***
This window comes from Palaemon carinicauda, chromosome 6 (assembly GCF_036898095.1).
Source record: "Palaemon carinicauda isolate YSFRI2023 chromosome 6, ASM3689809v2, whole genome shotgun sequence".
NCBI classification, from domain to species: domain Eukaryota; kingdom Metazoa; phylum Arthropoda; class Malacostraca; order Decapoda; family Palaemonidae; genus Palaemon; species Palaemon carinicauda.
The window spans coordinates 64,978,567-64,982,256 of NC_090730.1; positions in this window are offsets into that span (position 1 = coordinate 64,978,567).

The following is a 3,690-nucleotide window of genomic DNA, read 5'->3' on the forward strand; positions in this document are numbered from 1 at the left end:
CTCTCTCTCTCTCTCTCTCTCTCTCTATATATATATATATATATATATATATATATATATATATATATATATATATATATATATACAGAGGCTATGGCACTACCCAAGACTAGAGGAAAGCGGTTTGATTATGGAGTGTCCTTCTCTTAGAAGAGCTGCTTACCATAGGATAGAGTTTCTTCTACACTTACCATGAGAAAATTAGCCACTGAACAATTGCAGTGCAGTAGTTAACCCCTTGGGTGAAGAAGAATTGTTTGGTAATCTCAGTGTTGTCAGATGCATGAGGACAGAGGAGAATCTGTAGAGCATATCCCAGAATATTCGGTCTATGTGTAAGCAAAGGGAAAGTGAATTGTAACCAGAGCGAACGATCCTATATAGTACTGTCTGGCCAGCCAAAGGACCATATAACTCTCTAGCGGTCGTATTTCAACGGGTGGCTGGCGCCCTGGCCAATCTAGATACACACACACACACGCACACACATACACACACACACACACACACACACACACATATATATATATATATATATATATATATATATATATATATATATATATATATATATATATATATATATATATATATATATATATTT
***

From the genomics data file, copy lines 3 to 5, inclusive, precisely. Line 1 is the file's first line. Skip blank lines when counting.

NCBI classification, from domain to species: domain Eukaryota; kingdom Metazoa; phylum Arthropoda; class Malacostraca; order Decapoda; family Palaemonidae; genus Palaemon; species Palaemon carinicauda.
The window spans coordinates 64,978,567-64,982,256 of NC_090730.1; positions in this window are offsets into that span (position 1 = coordinate 64,978,567).

The following is a 3,690-nucleotide window of genomic DNA, read 5'->3' on the forward strand; positions in this document are numbered from 1 at the left end: